OAKWOOD HILLS – Oakwood Hills is officially under new leadership after Village Board members selected Paul Smith to step into the acting president role after Melanie Funk's resignation.
Smith's selection as acting president was one of three positions filled as Oakwood Hills resident Amanda Wagner was appointed to the trustee seat vacated by Beth Gorr and lawyer Lisa Waggoner was named the new village attorney after John Cowlin resigned.
Smith, who was a trustee before being named acting president, could have also held on to his trustee seat, which would have allowed him to keep his vote. But Smith resigned from his seat after taking the acting president role, giving up his vote and the security of the trustee term should he fail to win the election for village president in April 2015.
His seat is now also open for a temporary appointment the board could fill.
The changes in leadership produced a positive reaction from many in the Power Plant Opposition Group, which had previously called for Funk to resign because of a hosting agreement for a $450 million natural gas power plant that has garnered heavy criticism.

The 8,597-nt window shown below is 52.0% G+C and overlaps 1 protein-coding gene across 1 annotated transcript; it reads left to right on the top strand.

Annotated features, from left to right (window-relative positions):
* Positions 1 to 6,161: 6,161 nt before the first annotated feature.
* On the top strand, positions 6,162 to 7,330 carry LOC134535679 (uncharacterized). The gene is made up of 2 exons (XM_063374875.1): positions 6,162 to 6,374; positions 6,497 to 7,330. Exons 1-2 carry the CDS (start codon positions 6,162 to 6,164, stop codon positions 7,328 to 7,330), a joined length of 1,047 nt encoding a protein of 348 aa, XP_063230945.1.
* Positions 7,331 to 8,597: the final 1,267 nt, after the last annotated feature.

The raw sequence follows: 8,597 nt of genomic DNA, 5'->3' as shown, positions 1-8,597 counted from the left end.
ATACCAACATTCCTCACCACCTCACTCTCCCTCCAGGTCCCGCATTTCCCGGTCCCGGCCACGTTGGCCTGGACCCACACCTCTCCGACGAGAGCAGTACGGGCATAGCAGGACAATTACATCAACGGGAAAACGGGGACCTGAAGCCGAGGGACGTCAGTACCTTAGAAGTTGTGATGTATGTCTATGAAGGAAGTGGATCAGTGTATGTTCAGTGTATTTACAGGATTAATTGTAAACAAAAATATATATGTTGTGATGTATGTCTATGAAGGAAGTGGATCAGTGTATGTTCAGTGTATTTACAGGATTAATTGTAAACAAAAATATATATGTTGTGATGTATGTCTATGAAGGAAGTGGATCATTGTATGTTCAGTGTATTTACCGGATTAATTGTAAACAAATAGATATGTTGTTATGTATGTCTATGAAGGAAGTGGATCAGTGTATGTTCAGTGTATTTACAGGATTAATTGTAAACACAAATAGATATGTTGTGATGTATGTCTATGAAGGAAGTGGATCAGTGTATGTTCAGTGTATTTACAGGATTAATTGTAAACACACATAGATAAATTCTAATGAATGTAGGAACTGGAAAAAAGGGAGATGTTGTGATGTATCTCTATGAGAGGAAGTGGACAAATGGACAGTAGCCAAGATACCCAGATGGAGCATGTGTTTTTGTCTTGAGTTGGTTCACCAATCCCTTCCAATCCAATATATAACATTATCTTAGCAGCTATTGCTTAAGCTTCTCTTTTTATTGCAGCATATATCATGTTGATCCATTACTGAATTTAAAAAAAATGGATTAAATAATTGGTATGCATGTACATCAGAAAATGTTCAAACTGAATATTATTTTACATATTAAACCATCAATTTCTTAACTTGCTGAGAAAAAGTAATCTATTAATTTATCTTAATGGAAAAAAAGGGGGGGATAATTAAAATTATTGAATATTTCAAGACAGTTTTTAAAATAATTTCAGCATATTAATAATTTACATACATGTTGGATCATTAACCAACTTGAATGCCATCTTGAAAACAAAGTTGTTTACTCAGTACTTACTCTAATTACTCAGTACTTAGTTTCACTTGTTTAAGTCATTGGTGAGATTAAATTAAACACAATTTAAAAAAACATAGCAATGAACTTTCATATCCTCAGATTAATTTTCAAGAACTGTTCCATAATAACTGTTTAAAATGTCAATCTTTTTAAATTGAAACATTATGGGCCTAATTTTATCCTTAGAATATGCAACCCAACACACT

Mike Riley, an Oakwood Hills resident for more than 30 years, said the security measures such as metal detector wands and bag searches for residents entering Village Hall were no longer in place. Security measures were implemented before the Village Hall reopened in September after a month-long shutdown Funk called for because of reported threats that were later found to be undocumented.
"Even though it was a short meeting it was productive in the sense that the board is getting reorganized and will now be able to resume village business," Riley told members of the opposition group on the official web page.
Group member Don Kalter, who has also been outspoken throughout the power plant proposal process, said he believes both residents and developers will now have a fair chance to be heard equally.
"Now we too can get back to business," Kalter wrote on the page. "I, for the first time, believe now that we are finally on an even playing field."
Funk, Gorr and Cowlin stepped down from their positions Sept. 10 after months of a contentious relationship with the public. Funk and Gorr cited a toll on their health from the constant criticism they received for supporting a hosting agreement that could result in the construction of the plant.